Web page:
FOOTBALL: This year, matchup lives up to buildup
Matt Puglisi | Tuesday, October 25, 2005
With all the hype surrounding arguably the biggest game at Notre Dame Stadium in the last decade, it would have been easy for the contest between No. 9 Notre Dame and No. 1 Southern California to fail to live up to expectations.
In the end, the extraordinary guest list, Stadium pep rally, ESPN’s extensive coverage – including both College Gameday and Cold Pizza on campus – and the donning of the historic green jerseys for the first time since 2002 may not have been enough to match the drama on the field.
“This was an extraordinary weekend,” USC coach Pete Carroll said. “The Stadium was awesome, the fans were awesome, the buildup and [Notre Dame’s] rallies and everything they did, all the people they brought in to make this so special, the green jerseys and the whole thing, it’s something we’ll never forget.”
In a game pegged as an “instant classic,” it took the two-time defending national champion Trojans all 60 minutes to knock off the Irish, 34-31.
“It definitely was an exciting game,” Notre Dame safety Tom Zbikowski said. “We’re not worried if it was a classic or not, we just want to be a part of Notre Dame history, that’s why we came here.”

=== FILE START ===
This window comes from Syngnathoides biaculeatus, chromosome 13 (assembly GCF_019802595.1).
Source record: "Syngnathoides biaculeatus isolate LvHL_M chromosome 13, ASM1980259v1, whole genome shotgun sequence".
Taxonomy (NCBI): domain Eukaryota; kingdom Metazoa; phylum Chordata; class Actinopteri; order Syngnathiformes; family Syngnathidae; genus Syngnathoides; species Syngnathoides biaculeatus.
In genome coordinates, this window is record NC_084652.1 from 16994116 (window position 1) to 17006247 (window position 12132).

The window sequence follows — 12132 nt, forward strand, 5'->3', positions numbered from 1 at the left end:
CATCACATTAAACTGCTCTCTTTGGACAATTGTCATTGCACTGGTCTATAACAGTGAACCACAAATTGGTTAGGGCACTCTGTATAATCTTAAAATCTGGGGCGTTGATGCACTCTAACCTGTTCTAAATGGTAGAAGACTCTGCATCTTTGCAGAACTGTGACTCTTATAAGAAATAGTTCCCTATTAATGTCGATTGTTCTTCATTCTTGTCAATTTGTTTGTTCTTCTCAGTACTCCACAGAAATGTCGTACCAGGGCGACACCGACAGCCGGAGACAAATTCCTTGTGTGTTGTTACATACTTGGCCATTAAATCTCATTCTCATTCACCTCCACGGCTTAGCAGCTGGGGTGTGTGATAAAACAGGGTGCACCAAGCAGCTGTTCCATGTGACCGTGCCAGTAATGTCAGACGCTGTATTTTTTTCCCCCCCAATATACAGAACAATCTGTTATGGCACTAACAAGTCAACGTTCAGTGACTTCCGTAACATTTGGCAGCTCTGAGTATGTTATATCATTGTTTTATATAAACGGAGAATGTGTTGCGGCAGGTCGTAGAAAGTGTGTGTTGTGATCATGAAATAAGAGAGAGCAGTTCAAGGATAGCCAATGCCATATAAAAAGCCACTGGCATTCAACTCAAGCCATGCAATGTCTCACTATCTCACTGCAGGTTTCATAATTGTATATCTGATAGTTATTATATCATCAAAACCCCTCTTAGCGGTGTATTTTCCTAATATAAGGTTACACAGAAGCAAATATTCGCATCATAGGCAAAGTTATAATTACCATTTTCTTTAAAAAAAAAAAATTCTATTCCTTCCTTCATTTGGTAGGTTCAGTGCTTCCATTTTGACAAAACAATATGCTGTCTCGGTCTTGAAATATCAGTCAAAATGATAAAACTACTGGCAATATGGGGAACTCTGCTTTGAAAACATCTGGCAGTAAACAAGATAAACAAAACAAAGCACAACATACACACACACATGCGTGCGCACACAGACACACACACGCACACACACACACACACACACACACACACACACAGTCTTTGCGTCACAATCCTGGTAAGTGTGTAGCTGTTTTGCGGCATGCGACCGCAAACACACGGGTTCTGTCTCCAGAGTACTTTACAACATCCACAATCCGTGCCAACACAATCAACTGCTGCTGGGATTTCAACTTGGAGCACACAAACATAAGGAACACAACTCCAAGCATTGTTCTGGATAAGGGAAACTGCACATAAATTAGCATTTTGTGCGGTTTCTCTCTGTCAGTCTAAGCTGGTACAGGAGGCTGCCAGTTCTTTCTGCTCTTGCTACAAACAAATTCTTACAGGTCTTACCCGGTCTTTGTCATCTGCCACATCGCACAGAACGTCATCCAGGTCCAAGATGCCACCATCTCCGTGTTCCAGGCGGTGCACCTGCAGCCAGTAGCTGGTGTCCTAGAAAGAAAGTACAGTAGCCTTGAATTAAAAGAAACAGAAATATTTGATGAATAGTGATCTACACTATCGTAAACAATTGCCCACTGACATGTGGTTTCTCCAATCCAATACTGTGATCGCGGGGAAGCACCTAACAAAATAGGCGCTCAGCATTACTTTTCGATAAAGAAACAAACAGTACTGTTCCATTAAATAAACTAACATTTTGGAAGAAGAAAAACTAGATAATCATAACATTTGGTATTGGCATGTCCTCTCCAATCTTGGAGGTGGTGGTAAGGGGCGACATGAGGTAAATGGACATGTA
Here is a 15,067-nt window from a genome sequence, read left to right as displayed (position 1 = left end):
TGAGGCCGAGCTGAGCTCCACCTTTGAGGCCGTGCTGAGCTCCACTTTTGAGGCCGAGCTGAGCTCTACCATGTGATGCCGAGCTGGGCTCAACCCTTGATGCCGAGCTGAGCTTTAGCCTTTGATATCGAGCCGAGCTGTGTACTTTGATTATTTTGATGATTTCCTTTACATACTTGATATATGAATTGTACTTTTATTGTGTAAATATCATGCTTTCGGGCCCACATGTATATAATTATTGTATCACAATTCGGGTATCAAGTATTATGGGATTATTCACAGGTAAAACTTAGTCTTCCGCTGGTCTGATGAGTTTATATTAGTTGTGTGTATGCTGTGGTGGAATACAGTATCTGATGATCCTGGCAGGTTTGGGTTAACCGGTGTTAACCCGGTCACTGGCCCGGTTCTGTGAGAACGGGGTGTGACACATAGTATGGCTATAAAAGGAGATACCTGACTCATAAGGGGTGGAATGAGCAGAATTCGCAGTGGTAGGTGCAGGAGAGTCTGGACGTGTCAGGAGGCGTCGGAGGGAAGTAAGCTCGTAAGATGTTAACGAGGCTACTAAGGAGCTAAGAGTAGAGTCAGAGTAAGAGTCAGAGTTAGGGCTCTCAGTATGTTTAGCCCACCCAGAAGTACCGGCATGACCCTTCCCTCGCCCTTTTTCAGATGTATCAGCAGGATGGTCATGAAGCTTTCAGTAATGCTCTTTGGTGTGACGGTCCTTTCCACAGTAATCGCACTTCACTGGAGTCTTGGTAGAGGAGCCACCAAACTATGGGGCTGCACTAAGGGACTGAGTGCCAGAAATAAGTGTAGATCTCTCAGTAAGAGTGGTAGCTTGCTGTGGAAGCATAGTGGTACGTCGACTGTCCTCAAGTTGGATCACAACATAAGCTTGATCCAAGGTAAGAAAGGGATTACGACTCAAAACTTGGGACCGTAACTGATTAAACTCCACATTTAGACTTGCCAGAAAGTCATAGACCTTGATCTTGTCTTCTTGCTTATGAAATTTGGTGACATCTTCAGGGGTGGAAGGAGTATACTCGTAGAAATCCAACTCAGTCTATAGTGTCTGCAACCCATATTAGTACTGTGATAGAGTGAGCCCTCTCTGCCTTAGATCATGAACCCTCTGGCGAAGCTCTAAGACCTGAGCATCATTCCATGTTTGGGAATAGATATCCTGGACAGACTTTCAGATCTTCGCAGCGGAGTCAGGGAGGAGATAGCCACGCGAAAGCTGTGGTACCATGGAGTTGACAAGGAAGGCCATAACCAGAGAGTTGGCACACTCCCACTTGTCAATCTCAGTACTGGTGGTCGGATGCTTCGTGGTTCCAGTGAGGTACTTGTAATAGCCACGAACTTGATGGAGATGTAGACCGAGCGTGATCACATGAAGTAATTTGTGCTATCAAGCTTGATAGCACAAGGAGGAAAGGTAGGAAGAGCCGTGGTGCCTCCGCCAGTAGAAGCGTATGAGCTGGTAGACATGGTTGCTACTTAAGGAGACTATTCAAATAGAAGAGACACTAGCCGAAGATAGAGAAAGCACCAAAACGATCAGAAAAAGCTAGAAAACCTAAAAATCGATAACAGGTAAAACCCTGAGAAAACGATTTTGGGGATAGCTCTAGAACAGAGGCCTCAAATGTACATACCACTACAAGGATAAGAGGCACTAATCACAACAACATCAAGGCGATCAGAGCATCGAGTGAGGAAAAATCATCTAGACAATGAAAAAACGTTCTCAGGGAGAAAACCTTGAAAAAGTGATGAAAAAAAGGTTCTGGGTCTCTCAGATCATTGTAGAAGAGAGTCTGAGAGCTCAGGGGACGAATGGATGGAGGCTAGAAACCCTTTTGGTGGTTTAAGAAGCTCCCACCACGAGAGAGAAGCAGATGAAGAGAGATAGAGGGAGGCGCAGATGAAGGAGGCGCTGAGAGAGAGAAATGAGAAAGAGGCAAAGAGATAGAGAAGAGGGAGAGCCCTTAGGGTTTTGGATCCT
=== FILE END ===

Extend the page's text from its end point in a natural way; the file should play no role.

And part of history they are.
In a battle that resembled a heavyweight title bout, the two squads – fully aware of what was on the line – exchanged blows, riding waves of momentum, only to be knocked back minutes later.
After the Trojans drew first blood, the Irish immediately responded, refusing to allow Southern California to extend the early lead 7-0 advantage.
When USC jumped back in front 14-7, Notre Dame was up to the challenge, returning the favor with a score of its own, before slipping ahead of the Trojans, 21-14.
With the final whistle of the first half, the Irish still leading by seven, the magnitude of the contest was blindingly apparent to fans, players and analysts across the college football world.
With half the contest left to play, the hype that accompanied the face-off between the bitter rivals had already been justified.
As fitting in a historic contest that featured the ebb and flow of last Saturday’s showdown, the game came down to one final, all-or-nothing play. With the Irish clinging to a 31-28 lead, having already blown a chance to secure victory seconds earlier when USC quarterback Matt Leinart hit receiver Dwayne Jarrett for 61 yards on fourth-and-nine, Leinart once again had to convert to extend Southern California’s 27-game winning streak and preserve hope for a third straight national championship.
Amidst considerable controversy concerning fumbles, clock management and a helpful push from Trojans running back Reggie Bush, Leinart made it.
“It kind of looked like it might be historic the way it finished up for everybody that watches those classic channels and all,” Carroll said. “[Leinart] looked at the line of scrimmage and said ‘I don’t think I can get it.’ He turned around to Reggie and said something, and Reggie said, ‘You’ve got to go.’ It was very dramatic, exciting as can be, I hope everybody that was watching this game won’t forget it – it was a wonderful day for college football.”